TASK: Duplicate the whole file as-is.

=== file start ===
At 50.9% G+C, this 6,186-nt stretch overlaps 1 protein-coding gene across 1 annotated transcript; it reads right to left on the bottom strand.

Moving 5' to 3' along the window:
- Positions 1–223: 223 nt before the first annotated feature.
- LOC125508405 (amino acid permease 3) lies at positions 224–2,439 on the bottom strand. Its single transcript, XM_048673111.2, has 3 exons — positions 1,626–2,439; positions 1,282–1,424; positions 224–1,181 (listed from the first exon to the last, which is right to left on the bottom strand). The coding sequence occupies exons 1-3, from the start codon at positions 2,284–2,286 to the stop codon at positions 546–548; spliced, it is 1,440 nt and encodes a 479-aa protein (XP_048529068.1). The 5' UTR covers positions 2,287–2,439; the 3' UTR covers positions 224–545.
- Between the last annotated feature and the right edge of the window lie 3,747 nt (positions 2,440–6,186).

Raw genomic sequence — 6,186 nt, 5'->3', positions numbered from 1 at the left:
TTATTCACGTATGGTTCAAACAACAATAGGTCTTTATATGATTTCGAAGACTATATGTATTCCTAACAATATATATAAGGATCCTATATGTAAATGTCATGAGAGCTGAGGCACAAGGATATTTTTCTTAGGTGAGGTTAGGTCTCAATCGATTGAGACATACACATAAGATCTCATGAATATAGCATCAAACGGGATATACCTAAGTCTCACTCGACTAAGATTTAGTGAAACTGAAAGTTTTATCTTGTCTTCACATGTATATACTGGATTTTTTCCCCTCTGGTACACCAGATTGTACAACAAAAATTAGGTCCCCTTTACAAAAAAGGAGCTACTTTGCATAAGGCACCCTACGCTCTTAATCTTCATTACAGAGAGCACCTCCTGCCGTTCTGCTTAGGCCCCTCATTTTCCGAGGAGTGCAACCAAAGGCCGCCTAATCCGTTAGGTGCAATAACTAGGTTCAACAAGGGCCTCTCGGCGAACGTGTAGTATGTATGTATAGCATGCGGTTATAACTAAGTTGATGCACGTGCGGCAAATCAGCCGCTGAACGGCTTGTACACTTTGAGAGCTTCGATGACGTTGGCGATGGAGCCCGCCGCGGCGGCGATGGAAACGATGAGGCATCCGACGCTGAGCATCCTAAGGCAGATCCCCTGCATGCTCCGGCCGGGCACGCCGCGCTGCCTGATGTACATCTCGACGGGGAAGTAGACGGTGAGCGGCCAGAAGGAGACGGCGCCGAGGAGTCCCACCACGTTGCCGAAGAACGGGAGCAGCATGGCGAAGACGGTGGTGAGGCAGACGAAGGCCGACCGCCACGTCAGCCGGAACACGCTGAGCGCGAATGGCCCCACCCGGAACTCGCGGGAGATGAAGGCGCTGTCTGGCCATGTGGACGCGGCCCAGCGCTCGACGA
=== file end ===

At 50.9% G+C, this 6,186-nt stretch overlaps 1 protein-coding gene across 1 annotated transcript; it reads right to left on the bottom strand.

Moving 5' to 3' along the window:
- Positions 1–223: 223 nt before the first annotated feature.
- LOC125508405 (amino acid permease 3) lies at positions 224–2,439 on the bottom strand. Its single transcript, XM_048673111.2, has 3 exons — positions 1,626–2,439; positions 1,282–1,424; positions 224–1,181 (listed from the first exon to the last, which is right to left on the bottom strand). The coding sequence occupies exons 1-3, from the start codon at positions 2,284–2,286 to the stop codon at positions 546–548; spliced, it is 1,440 nt and encodes a 479-aa protein (XP_048529068.1). The 5' UTR covers positions 2,287–2,439; the 3' UTR covers positions 224–545.
- Between the last annotated feature and the right edge of the window lie 3,747 nt (positions 2,440–6,186).

Raw genomic sequence — 6,186 nt, 5'->3', positions numbered from 1 at the left:
TTATTCACGTATGGTTCAAACAACAATAGGTCTTTATATGATTTCGAAGACTATATGTATTCCTAACAATATATATAAGGATCCTATATGTAAATGTCATGAGAGCTGAGGCACAAGGATATTTTTCTTAGGTGAGGTTAGGTCTCAATCGATTGAGACATACACATAAGATCTCATGAATATAGCATCAAACGGGATATACCTAAGTCTCACTCGACTAAGATTTAGTGAAACTGAAAGTTTTATCTTGTCTTCACATGTATATACTGGATTTTTTCCCCTCTGGTACACCAGATTGTACAACAAAAATTAGGTCCCCTTTACAAAAAAGGAGCTACTTTGCATAAGGCACCCTACGCTCTTAATCTTCATTACAGAGAGCACCTCCTGCCGTTCTGCTTAGGCCCCTCATTTTCCGAGGAGTGCAACCAAAGGCCGCCTAATCCGTTAGGTGCAATAACTAGGTTCAACAAGGGCCTCTCGGCGAACGTGTAGTATGTATGTATAGCATGCGGTTATAACTAAGTTGATGCACGTGCGGCAAATCAGCCGCTGAACGGCTTGTACACTTTGAGAGCTTCGATGACGTTGGCGATGGAGCCCGCCGCGGCGGCGATGGAAACGATGAGGCATCCGACGCTGAGCATCCTAAGGCAGATCCCCTGCATGCTCCGGCCGGGCACGCCGCGCTGCCTGATGTACATCTCGACGGGGAAGTAGACGGTGAGCGGCCAGAAGGAGACGGCGCCGAGGAGTCCCACCACGTTGCCGAAGAACGGGAGCAGCATGGCGAAGACGGTGGTGAGGCAGACGAAGGCCGACCGCCACGTCAGCCGGAACACGCTGAGCGCGAATGGCCCCACCCGGAACTCGCGGGAGATGAAGGCGCTGTCTGGCCATGTGGACGCGGCCCAGCGCTCGACGA